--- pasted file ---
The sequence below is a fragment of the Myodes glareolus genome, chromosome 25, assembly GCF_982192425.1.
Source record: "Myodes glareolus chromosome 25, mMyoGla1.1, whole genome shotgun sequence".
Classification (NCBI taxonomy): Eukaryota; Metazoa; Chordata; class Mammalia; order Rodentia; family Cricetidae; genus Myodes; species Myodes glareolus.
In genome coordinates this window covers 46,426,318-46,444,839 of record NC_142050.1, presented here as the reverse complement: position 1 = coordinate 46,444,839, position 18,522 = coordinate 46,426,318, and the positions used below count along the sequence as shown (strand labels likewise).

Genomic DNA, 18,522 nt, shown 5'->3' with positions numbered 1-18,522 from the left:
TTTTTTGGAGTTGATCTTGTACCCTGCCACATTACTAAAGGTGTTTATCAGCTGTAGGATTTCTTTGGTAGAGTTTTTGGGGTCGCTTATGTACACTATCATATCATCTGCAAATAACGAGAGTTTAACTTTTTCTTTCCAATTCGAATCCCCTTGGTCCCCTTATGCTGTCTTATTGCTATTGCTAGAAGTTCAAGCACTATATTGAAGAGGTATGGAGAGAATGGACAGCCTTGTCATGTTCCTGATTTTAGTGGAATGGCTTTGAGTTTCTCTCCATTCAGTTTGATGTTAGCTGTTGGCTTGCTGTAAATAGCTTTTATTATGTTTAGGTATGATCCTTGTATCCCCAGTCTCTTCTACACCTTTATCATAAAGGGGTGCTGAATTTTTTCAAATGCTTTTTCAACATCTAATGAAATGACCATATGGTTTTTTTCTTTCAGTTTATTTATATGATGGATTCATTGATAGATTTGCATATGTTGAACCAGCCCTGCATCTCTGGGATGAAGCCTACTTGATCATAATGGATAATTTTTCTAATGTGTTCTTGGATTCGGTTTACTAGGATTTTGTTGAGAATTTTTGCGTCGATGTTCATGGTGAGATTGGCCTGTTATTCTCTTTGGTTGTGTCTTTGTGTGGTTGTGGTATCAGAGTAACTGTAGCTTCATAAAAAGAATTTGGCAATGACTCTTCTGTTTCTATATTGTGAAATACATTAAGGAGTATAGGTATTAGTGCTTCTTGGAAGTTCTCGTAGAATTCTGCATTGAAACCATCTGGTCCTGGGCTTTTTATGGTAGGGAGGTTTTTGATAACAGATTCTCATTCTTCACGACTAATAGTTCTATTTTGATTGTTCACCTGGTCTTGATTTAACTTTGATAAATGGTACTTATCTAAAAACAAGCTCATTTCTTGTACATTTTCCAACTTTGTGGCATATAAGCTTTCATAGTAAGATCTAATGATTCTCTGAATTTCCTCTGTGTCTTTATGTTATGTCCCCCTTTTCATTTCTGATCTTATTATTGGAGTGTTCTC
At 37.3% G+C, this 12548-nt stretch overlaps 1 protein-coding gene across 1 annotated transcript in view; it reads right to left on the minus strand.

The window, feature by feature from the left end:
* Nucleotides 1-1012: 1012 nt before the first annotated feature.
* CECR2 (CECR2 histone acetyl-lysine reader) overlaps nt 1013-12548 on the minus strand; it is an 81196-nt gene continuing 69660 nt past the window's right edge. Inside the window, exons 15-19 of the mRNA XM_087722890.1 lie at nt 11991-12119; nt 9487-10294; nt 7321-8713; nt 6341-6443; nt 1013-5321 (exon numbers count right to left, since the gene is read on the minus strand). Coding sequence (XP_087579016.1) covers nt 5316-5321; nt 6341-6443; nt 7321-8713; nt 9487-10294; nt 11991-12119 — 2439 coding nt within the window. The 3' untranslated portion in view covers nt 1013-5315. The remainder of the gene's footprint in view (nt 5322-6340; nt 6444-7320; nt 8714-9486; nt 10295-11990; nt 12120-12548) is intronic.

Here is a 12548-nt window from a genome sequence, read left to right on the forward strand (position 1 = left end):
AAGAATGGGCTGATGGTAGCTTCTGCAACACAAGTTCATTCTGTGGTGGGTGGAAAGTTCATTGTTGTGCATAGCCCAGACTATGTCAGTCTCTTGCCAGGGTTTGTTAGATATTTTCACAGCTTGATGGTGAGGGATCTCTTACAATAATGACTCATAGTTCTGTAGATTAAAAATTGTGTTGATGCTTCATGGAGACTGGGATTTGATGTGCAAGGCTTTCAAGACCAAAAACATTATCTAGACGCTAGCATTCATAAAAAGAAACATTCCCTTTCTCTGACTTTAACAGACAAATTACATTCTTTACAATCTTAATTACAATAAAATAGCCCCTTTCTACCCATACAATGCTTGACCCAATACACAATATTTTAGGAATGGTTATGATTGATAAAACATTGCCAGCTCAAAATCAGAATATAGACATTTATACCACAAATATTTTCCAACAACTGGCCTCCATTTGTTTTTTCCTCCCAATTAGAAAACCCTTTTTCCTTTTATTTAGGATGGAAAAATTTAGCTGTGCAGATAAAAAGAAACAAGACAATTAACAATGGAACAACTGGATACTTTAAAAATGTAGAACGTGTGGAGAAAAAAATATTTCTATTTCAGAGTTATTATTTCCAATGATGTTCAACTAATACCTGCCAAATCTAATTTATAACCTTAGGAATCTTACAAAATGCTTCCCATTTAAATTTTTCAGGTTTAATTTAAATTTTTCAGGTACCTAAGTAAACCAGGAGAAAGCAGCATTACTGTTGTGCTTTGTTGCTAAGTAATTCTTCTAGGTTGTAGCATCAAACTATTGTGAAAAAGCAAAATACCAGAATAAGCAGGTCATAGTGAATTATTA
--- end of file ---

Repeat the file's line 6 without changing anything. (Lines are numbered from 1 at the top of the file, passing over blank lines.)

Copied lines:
TTTTTTGGAGTTGATCTTGTACCCTGCCACATTACTAAAGGTGTTTATCAGCTGTAGGATTTCTTTGGTAGAGTTTTTGGGGTCGCTTATGTACACTATCATATCATCTGCAAATAACGAGAGTTTAACTTTTTCTTTCCAATTCGAATCCCCTTGGTCCCCTTATGCTGTCTTATTGCTATTGCTAGAAGTTCAAGCACTATATTGAAGAGGTATGGAGAGAATGGACAGCCTTGTCATGTTCCTGATTTTAGTGGAATGGCTTTGAGTTTCTCTCCATTCAGTTTGATGTTAGCTGTTGGCTTGCTGTAAATAGCTTTTATTATGTTTAGGTATGATCCTTGTATCCCCAGTCTCTTCTACACCTTTATCATAAAGGGGTGCTGAATTTTTTCAAATGCTTTTTCAACATCTAATGAAATGACCATATGGTTTTTTTCTTTCAGTTTATTTATATGATGGATTCATTGATAGATTTGCATATGTTGAACCAGCCCTGCATCTCTGGGATGAAGCCTACTTGATCATAATGGATAATTTTTCTAATGTGTTCTTGGATTCGGTTTACTAGGATTTTGTTGAGAATTTTTGCGTCGATGTTCATGGTGAGATTGGCCTGTTATTCTCTTTGGTTGTGTCTTTGTGTGGTTGTGGTATCAGAGTAACTGTAGCTTCATAAAAAGAATTTGGCAATGACTCTTCTGTTTCTATATTGTGAAATACATTAAGGAGTATAGGTATTAGTGCTTCTTGGAAGTTCTCGTAGAATTCTGCATTGAAACCATCTGGTCCTGGGCTTTTTATGGTAGGGAGGTTTTTGATAACAGATTCTCATTCTTCACGACTAATAGTTCTATTTTGATTGTTCACCTGGTCTTGATTTAACTTTGATAAATGGTACTTATCTAAAAACAAGCTCATTTCTTGTACATTTTCCAACTTTGTGGCATATAAGCTTTCATAGTAAGATCTAATGATTCTCTGAATTTCCTCTGTGTCTTTATGTTATGTCCCCCTTTTCATTTCTGATCTTATTATTGGAGTGTTCTC